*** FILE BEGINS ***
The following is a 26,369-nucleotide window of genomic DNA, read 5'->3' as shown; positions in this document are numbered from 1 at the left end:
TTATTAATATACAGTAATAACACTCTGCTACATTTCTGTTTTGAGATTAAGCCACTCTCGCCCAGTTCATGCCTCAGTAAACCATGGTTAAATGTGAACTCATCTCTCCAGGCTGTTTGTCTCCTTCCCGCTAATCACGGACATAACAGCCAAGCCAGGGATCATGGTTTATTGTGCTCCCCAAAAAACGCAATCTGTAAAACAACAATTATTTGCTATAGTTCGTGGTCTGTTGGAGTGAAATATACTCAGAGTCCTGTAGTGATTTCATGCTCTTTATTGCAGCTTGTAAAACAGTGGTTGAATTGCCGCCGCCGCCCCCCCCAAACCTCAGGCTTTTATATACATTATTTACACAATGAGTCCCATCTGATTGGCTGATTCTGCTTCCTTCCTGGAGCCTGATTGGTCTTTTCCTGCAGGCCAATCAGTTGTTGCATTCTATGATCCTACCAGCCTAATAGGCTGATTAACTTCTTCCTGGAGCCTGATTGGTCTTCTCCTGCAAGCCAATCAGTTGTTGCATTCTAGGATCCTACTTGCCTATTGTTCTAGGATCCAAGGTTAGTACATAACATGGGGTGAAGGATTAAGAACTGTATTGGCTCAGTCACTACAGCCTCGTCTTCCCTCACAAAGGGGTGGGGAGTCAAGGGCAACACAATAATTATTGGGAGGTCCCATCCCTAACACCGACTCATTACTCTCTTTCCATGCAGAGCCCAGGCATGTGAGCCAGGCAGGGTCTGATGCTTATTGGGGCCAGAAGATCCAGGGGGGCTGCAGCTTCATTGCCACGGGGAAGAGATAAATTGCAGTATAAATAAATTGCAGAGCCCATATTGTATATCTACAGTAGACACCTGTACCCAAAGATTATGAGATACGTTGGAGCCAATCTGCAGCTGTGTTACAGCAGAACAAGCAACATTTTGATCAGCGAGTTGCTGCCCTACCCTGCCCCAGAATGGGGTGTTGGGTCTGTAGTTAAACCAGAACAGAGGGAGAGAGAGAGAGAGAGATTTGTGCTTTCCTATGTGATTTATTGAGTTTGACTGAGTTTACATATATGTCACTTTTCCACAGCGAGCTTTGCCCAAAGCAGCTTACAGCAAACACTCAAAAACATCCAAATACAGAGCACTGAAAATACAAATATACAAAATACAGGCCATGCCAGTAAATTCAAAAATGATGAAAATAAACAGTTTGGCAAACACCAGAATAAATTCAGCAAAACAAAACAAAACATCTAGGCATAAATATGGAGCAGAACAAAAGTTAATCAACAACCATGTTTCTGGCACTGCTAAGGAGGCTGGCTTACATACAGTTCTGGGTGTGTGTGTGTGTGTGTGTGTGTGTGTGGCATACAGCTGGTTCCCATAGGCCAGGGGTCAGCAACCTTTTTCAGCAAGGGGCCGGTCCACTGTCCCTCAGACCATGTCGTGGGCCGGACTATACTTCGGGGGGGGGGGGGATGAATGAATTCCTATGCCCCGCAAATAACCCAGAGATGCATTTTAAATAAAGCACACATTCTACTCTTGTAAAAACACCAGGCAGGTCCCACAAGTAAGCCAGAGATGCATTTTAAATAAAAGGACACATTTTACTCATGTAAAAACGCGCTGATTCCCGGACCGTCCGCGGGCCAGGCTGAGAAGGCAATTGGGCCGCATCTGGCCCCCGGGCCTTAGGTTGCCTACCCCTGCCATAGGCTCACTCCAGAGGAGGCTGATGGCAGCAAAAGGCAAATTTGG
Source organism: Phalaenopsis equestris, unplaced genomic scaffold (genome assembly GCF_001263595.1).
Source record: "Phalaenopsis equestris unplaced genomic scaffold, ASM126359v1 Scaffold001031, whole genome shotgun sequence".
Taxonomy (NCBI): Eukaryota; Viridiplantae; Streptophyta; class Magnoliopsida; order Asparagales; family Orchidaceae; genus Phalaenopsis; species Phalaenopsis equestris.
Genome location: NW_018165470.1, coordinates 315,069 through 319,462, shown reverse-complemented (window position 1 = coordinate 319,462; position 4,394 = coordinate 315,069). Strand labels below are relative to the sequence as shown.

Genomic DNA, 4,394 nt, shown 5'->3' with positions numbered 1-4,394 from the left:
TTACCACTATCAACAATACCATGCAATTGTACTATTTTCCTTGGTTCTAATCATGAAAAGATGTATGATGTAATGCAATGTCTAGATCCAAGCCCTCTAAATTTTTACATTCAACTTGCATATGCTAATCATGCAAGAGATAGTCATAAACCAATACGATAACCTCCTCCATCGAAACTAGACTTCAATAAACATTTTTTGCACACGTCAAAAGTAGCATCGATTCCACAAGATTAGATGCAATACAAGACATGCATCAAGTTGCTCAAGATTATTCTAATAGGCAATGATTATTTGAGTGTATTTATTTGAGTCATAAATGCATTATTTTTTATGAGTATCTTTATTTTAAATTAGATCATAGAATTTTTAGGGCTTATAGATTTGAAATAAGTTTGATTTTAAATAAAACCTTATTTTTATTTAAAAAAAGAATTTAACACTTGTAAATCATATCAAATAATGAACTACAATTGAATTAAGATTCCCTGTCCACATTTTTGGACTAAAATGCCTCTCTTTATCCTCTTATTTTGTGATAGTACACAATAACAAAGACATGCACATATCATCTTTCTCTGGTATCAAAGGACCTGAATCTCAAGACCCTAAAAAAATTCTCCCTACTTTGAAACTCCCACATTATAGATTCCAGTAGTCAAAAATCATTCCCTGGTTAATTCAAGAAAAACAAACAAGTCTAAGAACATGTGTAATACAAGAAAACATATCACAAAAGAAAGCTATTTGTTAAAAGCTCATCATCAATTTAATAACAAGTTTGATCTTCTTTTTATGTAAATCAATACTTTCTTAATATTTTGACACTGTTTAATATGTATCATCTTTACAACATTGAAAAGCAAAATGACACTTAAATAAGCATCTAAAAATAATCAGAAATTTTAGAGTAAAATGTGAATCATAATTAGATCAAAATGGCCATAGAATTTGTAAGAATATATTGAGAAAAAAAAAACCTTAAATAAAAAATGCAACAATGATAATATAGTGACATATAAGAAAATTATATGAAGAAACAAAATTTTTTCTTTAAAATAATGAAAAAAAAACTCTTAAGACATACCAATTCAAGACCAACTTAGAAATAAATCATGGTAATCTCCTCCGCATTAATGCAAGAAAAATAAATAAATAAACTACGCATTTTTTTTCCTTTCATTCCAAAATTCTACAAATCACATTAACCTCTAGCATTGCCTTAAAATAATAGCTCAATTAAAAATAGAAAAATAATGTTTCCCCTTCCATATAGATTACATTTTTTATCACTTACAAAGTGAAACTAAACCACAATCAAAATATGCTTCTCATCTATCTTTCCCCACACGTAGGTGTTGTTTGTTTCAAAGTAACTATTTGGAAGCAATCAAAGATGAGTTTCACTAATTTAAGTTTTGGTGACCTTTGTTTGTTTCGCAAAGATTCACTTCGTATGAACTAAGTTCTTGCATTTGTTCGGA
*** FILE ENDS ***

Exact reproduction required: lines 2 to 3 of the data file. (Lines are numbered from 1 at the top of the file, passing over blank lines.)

TTATTAATATACAGTAATAACACTCTGCTACATTTCTGTTTTGAGATTAAGCCACTCTCGCCCAGTTCATGCCTCAGTAAACCATGGTTAAATGTGAACTCATCTCTCCAGGCTGTTTGTCTCCTTCCCGCTAATCACGGACATAACAGCCAAGCCAGGGATCATGGTTTATTGTGCTCCCCAAAAAACGCAATCTGTAAAACAACAATTATTTGCTATAGTTCGTGGTCTGTTGGAGTGAAATATACTCAGAGTCCTGTAGTGATTTCATGCTCTTTATTGCAGCTTGTAAAACAGTGGTTGAATTGCCGCCGCCGCCCCCCCCAAACCTCAGGCTTTTATATACATTATTTACACAATGAGTCCCATCTGATTGGCTGATTCTGCTTCCTTCCTGGAGCCTGATTGGTCTTTTCCTGCAGGCCAATCAGTTGTTGCATTCTATGATCCTACCAGCCTAATAGGCTGATTAACTTCTTCCTGGAGCCTGATTGGTCTTCTCCTGCAAGCCAATCAGTTGTTGCATTCTAGGATCCTACTTGCCTATTGTTCTAGGATCCAAGGTTAGTACATAACATGGGGTGAAGGATTAAGAACTGTATTGGCTCAGTCACTACAGCCTCGTCTTCCCTCACAAAGGGGTGGGGAGTCAAGGGCAACACAATAATTATTGGGAGGTCCCATCCCTAACACCGACTCATTACTCTCTTTCCATGCAGAGCCCAGGCATGTGAGCCAGGCAGGGTCTGATGCTTATTGGGGCCAGAAGATCCAGGGGGGCTGCAGCTTCATTGCCACGGGGAAGAGATAAATTGCAGTATAAATAAATTGCAGAGCCCATATTGTATATCTACAGTAGACACCTGTACCCAAAGATTATGAGATACGTTGGAGCCAATCTGCAGCTGTGTTACAGCAGAACAAGCAACATTTTGATCAGCGAGTTGCTGCCCTACCCTGCCCCAGAATGGGGTGTTGGGTCTGTAGTTAAACCAGAACAGAGGGAGAGAGAGAGAGAGAGATTTGTGCTTTCCTATGTGATTTATTGAGTTTGACTGAGTTTACATATATGTCACTTTTCCACAGCGAGCTTTGCCCAAAGCAGCTTACAGCAAACACTCAAAAACATCCAAATACAGAGCACTGAAAATACAAATATACAAAATACAGGCCATGCCAGTAAATTCAAAAATGATGAAAATAAACAGTTTGGCAAACACCAGAATAAATTCAGCAAAACAAAACAAAACATCTAGGCATAAATATGGAGCAGAACAAAAGTTAATCAACAACCATGTTTCTGGCACTGCTAAGGAGGCTGGCTTACATACAGTTCTGGGTGTGTGTGTGTGTGTGTGTGTGTGTGTGGCATACAGCTGGTTCCCATAGGCCAGGGGTCAGCAACCTTTTTCAGCAAGGGGCCGGTCCACTGTCCCTCAGACCATGTCGTGGGCCGGACTATACTTCGGGGGGGGGGGGGATGAATGAATTCCTATGCCCCGCAAATAACCCAGAGATGCATTTTAAATAAAGCACACATTCTACTCTTGTAAAAACACCAGGCAGGTCCCACAAGTAAGCCAGAGATGCATTTTAAATAAAAGGACACATTTTACTCATGTAAAAACGCGCTGATTCCCGGACCGTCCGCGGGCCAGGCTGAGAAGGCAATTGGGCCGCATCTGGCCCCCGGGCCTTAGGTTGCCTACCCCTGCCATAGGCTCACTCCAGAGGAGGCTGATGGCAGCAAAAGGCAAATTTGG
Source organism: Phalaenopsis equestris, unplaced genomic scaffold (genome assembly GCF_001263595.1).